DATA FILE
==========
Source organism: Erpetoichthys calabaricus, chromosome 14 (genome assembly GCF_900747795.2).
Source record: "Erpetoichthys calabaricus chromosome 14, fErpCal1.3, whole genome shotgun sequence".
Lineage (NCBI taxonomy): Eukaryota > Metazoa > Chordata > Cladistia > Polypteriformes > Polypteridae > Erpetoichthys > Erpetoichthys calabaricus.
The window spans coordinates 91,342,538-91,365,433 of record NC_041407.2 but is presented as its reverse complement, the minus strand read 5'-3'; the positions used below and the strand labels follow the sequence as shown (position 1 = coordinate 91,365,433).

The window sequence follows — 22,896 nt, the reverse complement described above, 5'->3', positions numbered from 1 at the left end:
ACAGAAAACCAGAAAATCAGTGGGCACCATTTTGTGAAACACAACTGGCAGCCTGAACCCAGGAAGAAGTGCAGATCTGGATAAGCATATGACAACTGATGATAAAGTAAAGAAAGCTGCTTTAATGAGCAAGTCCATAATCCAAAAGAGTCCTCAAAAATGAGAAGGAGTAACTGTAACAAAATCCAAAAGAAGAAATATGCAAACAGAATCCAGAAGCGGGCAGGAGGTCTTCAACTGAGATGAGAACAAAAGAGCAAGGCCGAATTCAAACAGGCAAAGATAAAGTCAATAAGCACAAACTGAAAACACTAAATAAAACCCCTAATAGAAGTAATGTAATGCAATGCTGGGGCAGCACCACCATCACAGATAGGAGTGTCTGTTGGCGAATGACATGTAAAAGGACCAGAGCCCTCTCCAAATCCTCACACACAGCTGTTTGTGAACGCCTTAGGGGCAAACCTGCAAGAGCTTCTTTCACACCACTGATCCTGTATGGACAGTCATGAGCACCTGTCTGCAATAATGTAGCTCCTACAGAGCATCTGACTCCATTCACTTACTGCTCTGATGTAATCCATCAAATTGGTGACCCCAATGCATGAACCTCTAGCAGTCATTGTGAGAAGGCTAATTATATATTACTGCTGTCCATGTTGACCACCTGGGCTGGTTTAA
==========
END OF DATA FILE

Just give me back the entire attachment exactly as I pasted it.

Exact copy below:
Source organism: Erpetoichthys calabaricus, chromosome 14 (genome assembly GCF_900747795.2).
Source record: "Erpetoichthys calabaricus chromosome 14, fErpCal1.3, whole genome shotgun sequence".
Lineage (NCBI taxonomy): Eukaryota > Metazoa > Chordata > Cladistia > Polypteriformes > Polypteridae > Erpetoichthys > Erpetoichthys calabaricus.
The window spans coordinates 91,342,538-91,365,433 of record NC_041407.2 but is presented as its reverse complement, the minus strand read 5'-3'; the positions used below and the strand labels follow the sequence as shown (position 1 = coordinate 91,365,433).

The window sequence follows — 22,896 nt, the reverse complement described above, 5'->3', positions numbered from 1 at the left end:
ACAGAAAACCAGAAAATCAGTGGGCACCATTTTGTGAAACACAACTGGCAGCCTGAACCCAGGAAGAAGTGCAGATCTGGATAAGCATATGACAACTGATGATAAAGTAAAGAAAGCTGCTTTAATGAGCAAGTCCATAATCCAAAAGAGTCCTCAAAAATGAGAAGGAGTAACTGTAACAAAATCCAAAAGAAGAAATATGCAAACAGAATCCAGAAGCGGGCAGGAGGTCTTCAACTGAGATGAGAACAAAAGAGCAAGGCCGAATTCAAACAGGCAAAGATAAAGTCAATAAGCACAAACTGAAAACACTAAATAAAACCCCTAATAGAAGTAATGTAATGCAATGCTGGGGCAGCACCACCATCACAGATAGGAGTGTCTGTTGGCGAATGACATGTAAAAGGACCAGAGCCCTCTCCAAATCCTCACACACAGCTGTTTGTGAACGCCTTAGGGGCAAACCTGCAAGAGCTTCTTTCACACCACTGATCCTGTATGGACAGTCATGAGCACCTGTCTGCAATAATGTAGCTCCTACAGAGCATCTGACTCCATTCACTTACTGCTCTGATGTAATCCATCAAATTGGTGACCCCAATGCATGAACCTCTAGCAGTCATTGTGAGAAGGCTAATTATATATTACTGCTGTCCATGTTGACCACCTGGGCTGGTTTAA